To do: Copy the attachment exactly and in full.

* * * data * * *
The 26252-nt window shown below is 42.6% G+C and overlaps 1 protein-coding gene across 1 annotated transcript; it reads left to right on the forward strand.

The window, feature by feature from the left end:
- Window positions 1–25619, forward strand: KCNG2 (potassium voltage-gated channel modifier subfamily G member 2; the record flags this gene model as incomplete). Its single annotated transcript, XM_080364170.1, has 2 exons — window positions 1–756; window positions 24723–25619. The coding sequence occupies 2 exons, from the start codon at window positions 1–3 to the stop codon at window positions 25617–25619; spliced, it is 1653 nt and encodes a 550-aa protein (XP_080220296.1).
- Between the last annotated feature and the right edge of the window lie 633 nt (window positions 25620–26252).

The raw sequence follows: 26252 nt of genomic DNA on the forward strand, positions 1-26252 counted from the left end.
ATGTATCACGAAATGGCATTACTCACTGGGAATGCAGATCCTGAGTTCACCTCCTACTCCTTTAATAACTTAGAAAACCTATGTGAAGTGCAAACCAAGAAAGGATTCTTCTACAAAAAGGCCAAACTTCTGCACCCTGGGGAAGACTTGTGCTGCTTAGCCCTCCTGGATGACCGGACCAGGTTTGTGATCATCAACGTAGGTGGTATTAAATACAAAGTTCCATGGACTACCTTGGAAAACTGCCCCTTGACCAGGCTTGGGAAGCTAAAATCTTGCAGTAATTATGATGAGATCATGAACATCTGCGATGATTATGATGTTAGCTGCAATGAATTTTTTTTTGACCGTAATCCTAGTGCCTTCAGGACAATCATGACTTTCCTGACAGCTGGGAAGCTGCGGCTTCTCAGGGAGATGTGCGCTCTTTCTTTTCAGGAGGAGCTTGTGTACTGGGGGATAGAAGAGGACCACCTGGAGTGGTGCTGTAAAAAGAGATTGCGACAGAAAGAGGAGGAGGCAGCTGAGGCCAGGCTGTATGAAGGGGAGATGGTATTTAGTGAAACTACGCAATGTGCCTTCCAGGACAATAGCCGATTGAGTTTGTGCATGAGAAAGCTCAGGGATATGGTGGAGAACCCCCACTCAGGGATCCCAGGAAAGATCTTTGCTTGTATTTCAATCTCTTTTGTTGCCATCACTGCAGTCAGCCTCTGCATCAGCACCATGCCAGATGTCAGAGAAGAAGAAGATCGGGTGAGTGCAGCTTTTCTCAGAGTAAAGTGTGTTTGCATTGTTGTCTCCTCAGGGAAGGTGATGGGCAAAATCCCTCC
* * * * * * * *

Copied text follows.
The 26252-nt window shown below is 42.6% G+C and overlaps 1 protein-coding gene across 1 annotated transcript; it reads left to right on the forward strand.

The window, feature by feature from the left end:
- Window positions 1–25619, forward strand: KCNG2 (potassium voltage-gated channel modifier subfamily G member 2; the record flags this gene model as incomplete). Its single annotated transcript, XM_080364170.1, has 2 exons — window positions 1–756; window positions 24723–25619. The coding sequence occupies 2 exons, from the start codon at window positions 1–3 to the stop codon at window positions 25617–25619; spliced, it is 1653 nt and encodes a 550-aa protein (XP_080220296.1).
- Between the last annotated feature and the right edge of the window lie 633 nt (window positions 25620–26252).

The raw sequence follows: 26252 nt of genomic DNA on the forward strand, positions 1-26252 counted from the left end.
ATGTATCACGAAATGGCATTACTCACTGGGAATGCAGATCCTGAGTTCACCTCCTACTCCTTTAATAACTTAGAAAACCTATGTGAAGTGCAAACCAAGAAAGGATTCTTCTACAAAAAGGCCAAACTTCTGCACCCTGGGGAAGACTTGTGCTGCTTAGCCCTCCTGGATGACCGGACCAGGTTTGTGATCATCAACGTAGGTGGTATTAAATACAAAGTTCCATGGACTACCTTGGAAAACTGCCCCTTGACCAGGCTTGGGAAGCTAAAATCTTGCAGTAATTATGATGAGATCATGAACATCTGCGATGATTATGATGTTAGCTGCAATGAATTTTTTTTTGACCGTAATCCTAGTGCCTTCAGGACAATCATGACTTTCCTGACAGCTGGGAAGCTGCGGCTTCTCAGGGAGATGTGCGCTCTTTCTTTTCAGGAGGAGCTTGTGTACTGGGGGATAGAAGAGGACCACCTGGAGTGGTGCTGTAAAAAGAGATTGCGACAGAAAGAGGAGGAGGCAGCTGAGGCCAGGCTGTATGAAGGGGAGATGGTATTTAGTGAAACTACGCAATGTGCCTTCCAGGACAATAGCCGATTGAGTTTGTGCATGAGAAAGCTCAGGGATATGGTGGAGAACCCCCACTCAGGGATCCCAGGAAAGATCTTTGCTTGTATTTCAATCTCTTTTGTTGCCATCACTGCAGTCAGCCTCTGCATCAGCACCATGCCAGATGTCAGAGAAGAAGAAGATCGGGTGAGTGCAGCTTTTCTCAGAGTAAAGTGTGTTTGCATTGTTGTCTCCTCAGGGAAGGTGATGGGCAAAATCCCTCC